Circle Jerks

Finally, to round out the evening I caught The Decemberists at Stubb's. They were playing the entirety of their new album, Hazards of Love, which was interesting for me as this was the first time I'd ever seen The Decemberists despite being a fan. A friend of mine had expressed some negativity about the leaked copy of HoL he'd heard, but I think it hung together pretty well as a performance piece. My verdict is still out on the album, as I haven't listened to it yet. I'm sure as with most Decemberists stuff, I'll start out mildly indifferent and wind up enjoying it greatly. The band was clearly having a great time, and Colin Meloy rocked out quite a bit more than I would have imagined.
The Decemberists

And that was my day one! I retired to my accommodations with aching feet in anticipation of Day Two. Stay tuned.



Photographic proof of the "Abigail" review printed in the April, 2009 issue of Decibel magazine. Page 88.

Decibel Magazine, April, 2009


"Abigail" in Decibel Magazine

Decibel magazine's Cosmo Lee (also of metal mp3 blog Invisible Oranges, Stylus, PopMatters, and Pitchfork ) wrote a brief blurb about the Abigail EP on the Throw Me A Frickin' Bone page of the April '09 issue. Here, reproduced in its entirety:

Astoria's Flaming Tusk wins the odd bird award here. I have no idea what to call this. You Fail Me-era Converge, but sludgier, proggier and with black metal rasps? It's messy, but melodic and strangely compelling. You can download it for free at the band's site. Try or die!


Go buy every single copy of this issue you can find.


kill the undead

I am tired of zombies.

No, fortunately, I am not besieged by walking corpses (anymore), but I have reached and breached my saturation point with the resurgence of the zombie in popular culture. That I have just learned about the existence of Pride and Prejudice and Zombies is partly responsible for this, but the feeling has been growing for some time.

Now, that book may be hilariously awesome and my criticism isn't directly aimed at it. But reading the title did force my brain to state, unequivocally, that no, everything is not better with zombies in it. As I'm one of the subliterate few who've never actually read Pride and Prejudice, I grant that it's entirely likely that it IS better with zombies in it, but I try to make a point of not allowing contradictory specificities to get in the way of a good sweeping generalization.

I understand the horrible appeal of the zombie. What is more frightening than a mindless, inexorable killing machine which goes beyond mere murder and threatens to turn the victim into another rotting, ravenous abomination? Creepy. The enemy that can't be reasoned with, threatened, or even defeated. Certain death. Scary stuff.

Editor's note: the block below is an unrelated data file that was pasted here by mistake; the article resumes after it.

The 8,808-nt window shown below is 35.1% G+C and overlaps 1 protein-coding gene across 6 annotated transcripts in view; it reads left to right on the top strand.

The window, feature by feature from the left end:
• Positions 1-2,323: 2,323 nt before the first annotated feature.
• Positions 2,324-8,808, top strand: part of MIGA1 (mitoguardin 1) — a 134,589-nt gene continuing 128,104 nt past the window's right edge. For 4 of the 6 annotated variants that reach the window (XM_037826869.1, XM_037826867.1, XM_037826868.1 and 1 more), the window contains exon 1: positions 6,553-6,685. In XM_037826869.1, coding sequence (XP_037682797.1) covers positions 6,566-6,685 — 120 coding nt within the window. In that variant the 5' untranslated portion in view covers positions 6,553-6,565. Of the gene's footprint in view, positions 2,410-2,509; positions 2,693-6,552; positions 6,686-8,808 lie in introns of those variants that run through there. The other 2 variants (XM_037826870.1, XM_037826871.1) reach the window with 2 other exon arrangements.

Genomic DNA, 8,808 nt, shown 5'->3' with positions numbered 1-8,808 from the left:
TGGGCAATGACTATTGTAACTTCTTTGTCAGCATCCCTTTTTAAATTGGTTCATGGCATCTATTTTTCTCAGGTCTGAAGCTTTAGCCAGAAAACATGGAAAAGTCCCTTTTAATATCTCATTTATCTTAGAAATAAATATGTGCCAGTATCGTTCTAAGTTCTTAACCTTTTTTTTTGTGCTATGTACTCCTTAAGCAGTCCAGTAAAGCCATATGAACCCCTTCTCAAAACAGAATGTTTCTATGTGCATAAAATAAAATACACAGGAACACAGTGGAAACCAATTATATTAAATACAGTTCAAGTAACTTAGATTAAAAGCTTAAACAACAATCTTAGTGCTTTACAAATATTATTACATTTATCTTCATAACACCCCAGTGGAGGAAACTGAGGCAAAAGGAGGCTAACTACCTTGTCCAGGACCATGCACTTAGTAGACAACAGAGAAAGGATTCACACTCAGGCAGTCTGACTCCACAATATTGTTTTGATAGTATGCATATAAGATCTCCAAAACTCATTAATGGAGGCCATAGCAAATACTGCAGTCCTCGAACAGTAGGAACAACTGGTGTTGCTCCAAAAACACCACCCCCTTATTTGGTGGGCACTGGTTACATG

I also understand the usefulness of the zombie as a blank slate for cultural commentary. First, the zombies were the Communists, coming to enslave us all into their hive-mind, arms outstretched, desirous of devouring our free, capitalist individuality. Then the post-modernists had their way with the trope and the zombie became, ha ha! reversal!, the very television-saturated, consumerist breathwasters who epitomize the American Way. As they say on The Internet, I see what you did there. Ultimately the zombie can stand in for any enemy which cannot be understood or communicated with and which seeks nothing but our total destruction.

My nascent rejectionism has nothing to do with that, though. Mythical monsters are only useful as commentary on our fellow humans after all.

It's the sheer, ever increasing volume of zombie-related material. Why does the world need even one more zombie story? Is the next zombie movie going to be somehow scarier, or funnier, or more clever than the scores which have come before? Isn't it telling that the most major innovation in recent zombie history is depicting them as fast runners instead of foot-dragging lurchers? Is this all we've got?

The modern cultural consumer is well known to want "the same, but different" across all media and all genres. I suppose I can't fault our pop artisans for putting food on the table by giving the audience what it desires. But I, I am tired of it, in the same way I've long been tired of cop/doctor/lawyer/family drama TV shows.

The undead are over, and I'm signing the Do Not Resuscitate order.



Several of the voices in my head have been complaining that all I ever post about in this space these days is Flaming Tusk (next show Feb. 9 at Lit Lounge). This imaginary criticism is, I suppose, accurate.

To be fair, the Tusk and Seize Them! have been, together, almost the entirety of my creative output over the last several months. My "job" has been pretty slack since late December, so I don't even have any fun anecdotes about famous people or Cinematic Excess. The idea of writing something tickles my brain, but I still suffer from my chronic problem of lacking a story idea compelling enough to get me typing. Last night I even considered writing Doctor Who episodes but where, I must ask, is the line between writing "on spec" and writing "fan fiction"? As I lack any contacts or credibility with the BBC I fear any efforts on my part would fall into the latter category.

Rest assured, Internet, that as soon as I do or think something interesting you'll be the first to know.


this thing is happening

Encounters With The Tusk 1
9:30 PM
also: The Fakers
Blue Leader
Human Host
Family of Love

I even put wheels on my 4x12 cabinet because holy hell are those things difficult to move.